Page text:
Every activity aimed to include as many of the qualities of ‘Significant Nature Situations’ (as characterized by Giusti et al. [30]) as possible to maximize the nature connections made (Table 1). This table also shows the wide range of experiences included during VSS, specifically chosen to increase families’ breadth of connections and knowledge of nature

2.2. Data Collection

A pre- and post-questionnaire created with Google Forms was disseminated to the participants (Supplementary Material Questionnaire). They entailed seven questions on the pre-questionnaire and twelve on the post-questionnaire. The questions consisted of ordinal scale questions including rating an appreciation for nature, respondents’ opinions of zoo collections and numerical questions on time spent together completing activities as a family. Free text questions were included to gauge the opinions on how the families enjoyed the VSS and how they found the online format.
Activities were categorized by mode of delivery, either; prescribed activities (e.g., Zoo Cupcakes), recorded content (e.g., Animal Adventures) or live content (e.g., LIVE: Behind the Scenes). Comments and submissions on the Google Classrooms by participants were also put into a ranking system of high, medium and low content level with classifications (Table 2), adapted from Khali et al. [12]. This ranking system allowed data to be collected on how an individual understood and engaged in a task through how this was presented in submitted work or comments. A low-level submission gave the general assumption that an individual only understood the basics of a task, for example what species they are seeing. Whereas a high-level submission showed that an individual has a higher understanding and was more intellectually engaged, therefore conducting further research into a species for example, to find out the endangerment level and general structure of a species group.

2.3. Data Analysis

Coding was carried out independently by the primary researcher and a pilot sample was checked for inter-observer agreement. Coded agreement was greater than 80% and thus deemed robust as a method to use. Total number of engagements, as measured by number of submissions or number of comments were compared across modes of delivery using a chi squared goodness of fit test. Level of submission (high/medium/low) between the different modes of delivery were compared with a chi squared test for association. An ordinal regression was run to test for relationships between the time from the start of the VSS (as measured by the delivery of each activity) and the level of submitted content or comments.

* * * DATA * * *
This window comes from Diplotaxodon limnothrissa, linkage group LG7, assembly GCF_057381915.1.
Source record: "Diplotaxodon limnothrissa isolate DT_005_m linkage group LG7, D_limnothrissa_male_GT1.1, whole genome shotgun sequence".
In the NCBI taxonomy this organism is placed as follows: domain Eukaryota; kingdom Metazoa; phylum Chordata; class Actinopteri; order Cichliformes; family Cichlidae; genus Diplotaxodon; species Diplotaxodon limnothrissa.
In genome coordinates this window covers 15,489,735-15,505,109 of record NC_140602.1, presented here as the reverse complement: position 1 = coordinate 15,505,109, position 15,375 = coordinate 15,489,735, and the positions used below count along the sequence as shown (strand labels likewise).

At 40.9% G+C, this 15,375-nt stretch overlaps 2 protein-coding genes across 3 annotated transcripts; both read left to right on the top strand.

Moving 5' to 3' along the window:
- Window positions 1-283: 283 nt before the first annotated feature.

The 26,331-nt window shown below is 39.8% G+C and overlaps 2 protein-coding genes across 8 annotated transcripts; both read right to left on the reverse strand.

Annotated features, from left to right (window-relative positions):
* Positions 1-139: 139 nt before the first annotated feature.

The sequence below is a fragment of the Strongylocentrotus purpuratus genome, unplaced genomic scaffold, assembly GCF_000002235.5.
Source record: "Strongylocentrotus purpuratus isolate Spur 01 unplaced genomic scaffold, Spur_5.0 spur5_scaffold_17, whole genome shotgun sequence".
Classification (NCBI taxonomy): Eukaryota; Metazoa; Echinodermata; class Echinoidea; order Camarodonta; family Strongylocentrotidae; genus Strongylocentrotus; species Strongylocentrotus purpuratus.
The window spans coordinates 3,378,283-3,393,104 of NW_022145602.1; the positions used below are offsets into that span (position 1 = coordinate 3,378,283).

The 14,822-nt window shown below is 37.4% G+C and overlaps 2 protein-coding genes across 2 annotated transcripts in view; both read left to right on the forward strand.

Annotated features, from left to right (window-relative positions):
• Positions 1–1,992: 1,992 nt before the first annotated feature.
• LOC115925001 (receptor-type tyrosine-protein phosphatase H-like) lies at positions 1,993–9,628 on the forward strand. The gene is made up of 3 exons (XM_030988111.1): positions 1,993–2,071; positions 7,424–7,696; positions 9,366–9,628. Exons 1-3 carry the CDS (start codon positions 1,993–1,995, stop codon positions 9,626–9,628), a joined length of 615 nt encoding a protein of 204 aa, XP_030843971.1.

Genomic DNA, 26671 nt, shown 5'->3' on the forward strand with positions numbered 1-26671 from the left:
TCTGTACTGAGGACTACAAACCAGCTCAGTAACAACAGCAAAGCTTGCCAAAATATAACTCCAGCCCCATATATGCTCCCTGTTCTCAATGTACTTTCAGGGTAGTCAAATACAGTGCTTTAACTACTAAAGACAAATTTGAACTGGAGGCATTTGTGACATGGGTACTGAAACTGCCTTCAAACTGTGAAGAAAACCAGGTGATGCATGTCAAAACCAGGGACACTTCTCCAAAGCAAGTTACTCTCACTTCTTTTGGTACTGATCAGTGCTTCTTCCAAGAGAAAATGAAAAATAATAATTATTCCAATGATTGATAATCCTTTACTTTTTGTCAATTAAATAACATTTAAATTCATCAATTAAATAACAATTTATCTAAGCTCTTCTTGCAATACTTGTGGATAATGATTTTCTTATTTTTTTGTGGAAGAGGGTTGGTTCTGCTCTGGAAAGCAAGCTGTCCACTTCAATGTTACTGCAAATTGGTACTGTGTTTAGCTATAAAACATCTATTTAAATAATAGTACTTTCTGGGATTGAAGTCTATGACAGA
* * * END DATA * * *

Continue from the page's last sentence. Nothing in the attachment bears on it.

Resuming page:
As questionnaires were anonymized it was not possible to match responses pre and post VSS. As such, the data was treated as two independent samples. Daily time spent together on activities pre and during the VSS was not normally distributed but of equal variance (p > 0.05) and so was analyzed for significant difference using a Mann–Whitney U test. Love for nature scores were of unequal variance (p = 0.006) and thus analyzed with an unequal variance t test.
Finally, a chi squared goodness of fit test using specific proportions of activities per SNS category was employed to compare the number of submissions/comments for each category. All analysis was run on Minitab 19 with a significance value <0.05.

3. Results

In total, 46 activities were offered, of which five were live sessions, 16 recorded sessions and 25 sessions with an option for submission of work. Over the four weeks of the Virtual Summer School, 395 interactions were coded (in the form of comments or submitted items) from the 235 participants that registered for the Virtual Summer School. From the questionnaire responses 19% were ages 7 and under, 33% were 8–9 year-olds, 24% 10–11-year-olds and 24% 12–15-year-olds; 33 families also reported adult involvement.

3.1. Activity Type

Participant engagement, as measured by number of submissions and number of comments differed between the modes of delivery. On average, live sessions saw a significantly greater total number of submissions 2 = 63.87, p < 0.001) in comparison to recorded activities and prescribed activities (Figure 1).

3.2. Submission Level